Truckloads and truckloads of produce – from chillies and avocadoes to onions, beetroot and herbs – roll out of the loading docks of the family-owned business in Bundaberg every day.
While much of it is consumed fresh, much more of the De Paoli family’s produce is value added and is supplied to food manufacturers for sauces, marinades and dressings.
“Nearly all Australians are consuming some of our product in some form or another, whether it’s chillies, avocadoes, lemons that’s gone into a dressing, or basil that’s gone into a pasta sauce,” Austchilli owner David De Paoli said.
With 10 farms scattered around Bundaberg and Childers, the De Paoli family alone produces about 50 per cent of the produce supplied by Austchilli, and buy in the remaining 50 per cent from other growers.
“We grow all year round and supply both the fresh avocado market and fresh chilli market. Probably 80 per cent of Australia’s fresh chillies come from us,” David said.
“We have growers supplying us fresh produce from other areas for the peak season in summer, and also in winter when our production drops.
“This means we can supply to the supermarkets 52 weeks a year. We also supply to wholesale markets in each major city in each state.”
But there is much more to their business than supplying fresh fruit and vegetables. They also supply about 48 different products by processing fruit, vegetables and herbs that aren’t suitable for supermarket shelves.
“We send those products all over Australia and all over the world,” David said.
In addition, they operate a state-of-the-art High Pressure Processing (HPP) system which extends the shelf life of some of their retail products but retains the nutrition and health benefits of fresh.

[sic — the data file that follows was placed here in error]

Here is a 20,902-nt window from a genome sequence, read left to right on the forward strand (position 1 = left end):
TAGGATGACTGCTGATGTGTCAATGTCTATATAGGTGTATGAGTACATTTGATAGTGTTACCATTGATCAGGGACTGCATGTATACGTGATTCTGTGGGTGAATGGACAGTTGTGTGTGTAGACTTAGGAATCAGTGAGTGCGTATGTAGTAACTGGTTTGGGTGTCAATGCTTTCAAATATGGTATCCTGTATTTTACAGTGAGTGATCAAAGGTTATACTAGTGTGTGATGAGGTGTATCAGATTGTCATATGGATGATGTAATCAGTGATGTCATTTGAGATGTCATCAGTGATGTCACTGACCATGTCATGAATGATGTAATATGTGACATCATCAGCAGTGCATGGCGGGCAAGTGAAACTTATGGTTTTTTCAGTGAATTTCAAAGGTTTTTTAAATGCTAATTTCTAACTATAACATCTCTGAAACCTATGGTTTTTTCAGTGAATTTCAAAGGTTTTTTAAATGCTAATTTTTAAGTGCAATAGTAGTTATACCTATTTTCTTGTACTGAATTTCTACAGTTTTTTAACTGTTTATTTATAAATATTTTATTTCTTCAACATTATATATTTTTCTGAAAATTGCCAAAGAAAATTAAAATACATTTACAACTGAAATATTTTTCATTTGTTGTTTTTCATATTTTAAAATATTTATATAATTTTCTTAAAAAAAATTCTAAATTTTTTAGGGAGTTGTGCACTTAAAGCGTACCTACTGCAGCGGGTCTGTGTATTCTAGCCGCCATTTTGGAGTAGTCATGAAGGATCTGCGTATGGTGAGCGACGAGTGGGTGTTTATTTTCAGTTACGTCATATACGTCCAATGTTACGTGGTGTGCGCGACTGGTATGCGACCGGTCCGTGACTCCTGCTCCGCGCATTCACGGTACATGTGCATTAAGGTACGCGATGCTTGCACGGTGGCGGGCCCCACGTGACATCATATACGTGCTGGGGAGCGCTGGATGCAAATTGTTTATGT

Another extension of their product range is AvoFresh, cold pressed avocado in tubes and tubs, which can be found in Woolworths, IGA, independents and some supermarkets in New Zealand, Hong Kong, Brunei and Singapore.
David and his family are also looking into further expanding their product range in both retail and food services in the future, undeterred by a temporary drop in demand from cafes and restaurants due to COVID-19.
“COVID-19 hit us a like a ton of bricks. Our orders initially went through the roof, but then dropped right down to the point where we now have a lot of stock on hand,” he said.
“A lot of growers couldn’t put their product on the market and we tried to help those growers out by taking it off them. So we have got cold rooms and cold rooms full of products that growers couldn’t move on the market.”
“We are hoping as the markets open up we will be able to move it out into the food service industry – the pubs, clubs, restaurants and cafes.”
All through the COVID period, they have been able to retain all of their staff of more than 160 people. In fact, David said, they had to employ additional staff as they had more produce to process and store.
Overall, David believes that Australians don’t realise how lucky they are to live in this country.
“Australia would be one of the unique food supply places in the world, one where we have so much security of food,” he said.https://www.rabobank.com.au/